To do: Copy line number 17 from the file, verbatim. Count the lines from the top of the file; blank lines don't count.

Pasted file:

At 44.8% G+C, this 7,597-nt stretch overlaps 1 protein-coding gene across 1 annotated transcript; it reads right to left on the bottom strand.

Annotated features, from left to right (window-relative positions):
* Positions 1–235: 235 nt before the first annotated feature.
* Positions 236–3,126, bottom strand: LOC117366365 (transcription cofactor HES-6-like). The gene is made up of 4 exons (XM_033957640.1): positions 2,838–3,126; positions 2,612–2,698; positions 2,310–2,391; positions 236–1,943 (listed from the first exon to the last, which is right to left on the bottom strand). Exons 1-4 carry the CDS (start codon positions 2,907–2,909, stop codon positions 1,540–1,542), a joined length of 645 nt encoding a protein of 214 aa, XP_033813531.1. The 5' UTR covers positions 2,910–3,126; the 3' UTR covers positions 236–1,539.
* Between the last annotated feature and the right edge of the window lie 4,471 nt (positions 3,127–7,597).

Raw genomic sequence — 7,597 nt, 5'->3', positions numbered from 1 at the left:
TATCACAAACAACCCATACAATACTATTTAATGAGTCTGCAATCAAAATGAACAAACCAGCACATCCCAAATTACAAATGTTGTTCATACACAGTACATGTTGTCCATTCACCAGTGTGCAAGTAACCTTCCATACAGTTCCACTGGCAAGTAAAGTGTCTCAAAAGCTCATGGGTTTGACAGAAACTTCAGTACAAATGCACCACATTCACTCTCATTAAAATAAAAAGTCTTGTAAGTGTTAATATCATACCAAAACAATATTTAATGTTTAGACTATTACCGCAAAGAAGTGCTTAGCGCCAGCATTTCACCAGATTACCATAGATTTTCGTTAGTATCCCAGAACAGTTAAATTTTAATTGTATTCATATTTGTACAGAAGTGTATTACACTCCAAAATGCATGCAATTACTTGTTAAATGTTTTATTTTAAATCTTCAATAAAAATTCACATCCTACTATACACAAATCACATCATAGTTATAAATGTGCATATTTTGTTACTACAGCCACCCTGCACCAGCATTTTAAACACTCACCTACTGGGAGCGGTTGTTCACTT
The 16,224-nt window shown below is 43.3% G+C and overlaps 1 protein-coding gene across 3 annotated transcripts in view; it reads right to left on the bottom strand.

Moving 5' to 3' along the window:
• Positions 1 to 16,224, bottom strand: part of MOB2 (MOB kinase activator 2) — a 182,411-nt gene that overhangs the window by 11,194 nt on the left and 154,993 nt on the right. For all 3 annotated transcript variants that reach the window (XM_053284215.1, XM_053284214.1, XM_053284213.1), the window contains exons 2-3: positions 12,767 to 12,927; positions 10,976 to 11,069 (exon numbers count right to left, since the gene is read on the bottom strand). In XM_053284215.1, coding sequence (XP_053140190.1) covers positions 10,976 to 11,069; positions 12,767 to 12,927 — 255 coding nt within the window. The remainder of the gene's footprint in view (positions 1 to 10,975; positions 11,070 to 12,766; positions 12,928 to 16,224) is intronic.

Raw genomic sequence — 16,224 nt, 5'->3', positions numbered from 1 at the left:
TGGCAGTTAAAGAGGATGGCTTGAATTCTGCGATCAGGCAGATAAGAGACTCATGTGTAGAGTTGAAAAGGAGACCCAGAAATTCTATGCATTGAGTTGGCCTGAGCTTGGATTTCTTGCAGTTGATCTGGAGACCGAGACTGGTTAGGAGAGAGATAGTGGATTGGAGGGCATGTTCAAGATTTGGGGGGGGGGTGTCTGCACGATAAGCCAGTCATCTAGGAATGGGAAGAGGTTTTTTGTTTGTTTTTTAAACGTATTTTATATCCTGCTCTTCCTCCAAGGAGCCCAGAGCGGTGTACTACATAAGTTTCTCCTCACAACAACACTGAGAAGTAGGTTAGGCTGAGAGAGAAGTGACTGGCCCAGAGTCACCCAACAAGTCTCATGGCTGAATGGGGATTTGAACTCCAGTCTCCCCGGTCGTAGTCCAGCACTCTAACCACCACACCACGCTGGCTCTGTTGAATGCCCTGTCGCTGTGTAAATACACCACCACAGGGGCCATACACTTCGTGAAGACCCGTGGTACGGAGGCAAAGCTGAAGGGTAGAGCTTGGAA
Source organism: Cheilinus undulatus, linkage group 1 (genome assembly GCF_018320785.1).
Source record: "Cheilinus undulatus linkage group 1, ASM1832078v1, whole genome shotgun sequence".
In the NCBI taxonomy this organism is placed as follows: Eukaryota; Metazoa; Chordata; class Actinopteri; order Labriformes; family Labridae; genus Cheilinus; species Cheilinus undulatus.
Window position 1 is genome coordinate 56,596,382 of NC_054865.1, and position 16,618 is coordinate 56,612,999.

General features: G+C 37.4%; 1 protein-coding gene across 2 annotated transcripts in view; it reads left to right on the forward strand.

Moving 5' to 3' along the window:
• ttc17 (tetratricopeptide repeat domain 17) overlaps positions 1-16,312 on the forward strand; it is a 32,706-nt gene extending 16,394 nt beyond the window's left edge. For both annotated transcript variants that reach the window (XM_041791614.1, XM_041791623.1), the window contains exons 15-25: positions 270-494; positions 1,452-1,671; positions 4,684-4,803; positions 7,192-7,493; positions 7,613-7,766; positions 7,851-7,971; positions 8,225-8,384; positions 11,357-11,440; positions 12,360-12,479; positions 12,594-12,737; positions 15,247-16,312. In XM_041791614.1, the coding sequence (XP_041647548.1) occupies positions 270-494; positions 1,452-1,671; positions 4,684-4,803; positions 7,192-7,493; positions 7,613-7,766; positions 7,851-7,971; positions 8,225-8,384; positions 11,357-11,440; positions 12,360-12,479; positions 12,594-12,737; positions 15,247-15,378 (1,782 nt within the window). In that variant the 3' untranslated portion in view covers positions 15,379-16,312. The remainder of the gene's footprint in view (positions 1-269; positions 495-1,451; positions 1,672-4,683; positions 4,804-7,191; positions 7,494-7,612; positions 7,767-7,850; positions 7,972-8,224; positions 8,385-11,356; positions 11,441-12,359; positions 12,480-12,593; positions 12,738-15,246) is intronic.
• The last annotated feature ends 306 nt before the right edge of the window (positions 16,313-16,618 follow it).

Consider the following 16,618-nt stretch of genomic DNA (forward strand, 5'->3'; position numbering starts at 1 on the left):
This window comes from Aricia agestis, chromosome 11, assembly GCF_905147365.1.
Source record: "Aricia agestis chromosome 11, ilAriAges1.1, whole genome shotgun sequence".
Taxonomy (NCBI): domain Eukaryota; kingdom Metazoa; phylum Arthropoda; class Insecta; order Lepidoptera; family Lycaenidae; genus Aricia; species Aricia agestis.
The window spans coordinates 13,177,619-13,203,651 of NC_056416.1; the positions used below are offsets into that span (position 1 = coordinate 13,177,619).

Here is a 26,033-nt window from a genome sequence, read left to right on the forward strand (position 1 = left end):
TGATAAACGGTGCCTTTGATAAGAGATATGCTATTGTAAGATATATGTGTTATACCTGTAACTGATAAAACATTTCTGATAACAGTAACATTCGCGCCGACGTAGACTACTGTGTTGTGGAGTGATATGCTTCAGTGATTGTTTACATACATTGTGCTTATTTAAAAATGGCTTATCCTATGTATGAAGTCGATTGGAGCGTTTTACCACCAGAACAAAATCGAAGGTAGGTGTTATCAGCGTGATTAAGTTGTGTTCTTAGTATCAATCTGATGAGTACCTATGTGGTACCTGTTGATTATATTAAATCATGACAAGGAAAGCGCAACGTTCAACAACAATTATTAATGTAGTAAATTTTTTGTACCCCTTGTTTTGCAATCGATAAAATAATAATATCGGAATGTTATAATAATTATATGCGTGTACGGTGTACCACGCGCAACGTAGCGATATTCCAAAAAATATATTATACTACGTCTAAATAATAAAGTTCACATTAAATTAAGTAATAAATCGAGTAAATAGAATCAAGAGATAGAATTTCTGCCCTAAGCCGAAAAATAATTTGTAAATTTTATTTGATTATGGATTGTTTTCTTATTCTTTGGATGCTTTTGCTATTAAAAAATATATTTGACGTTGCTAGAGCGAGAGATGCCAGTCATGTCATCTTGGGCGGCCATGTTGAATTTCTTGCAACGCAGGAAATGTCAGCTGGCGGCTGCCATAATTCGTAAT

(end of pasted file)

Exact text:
General features: G+C 37.4%; 1 protein-coding gene across 2 annotated transcripts in view; it reads left to right on the forward strand.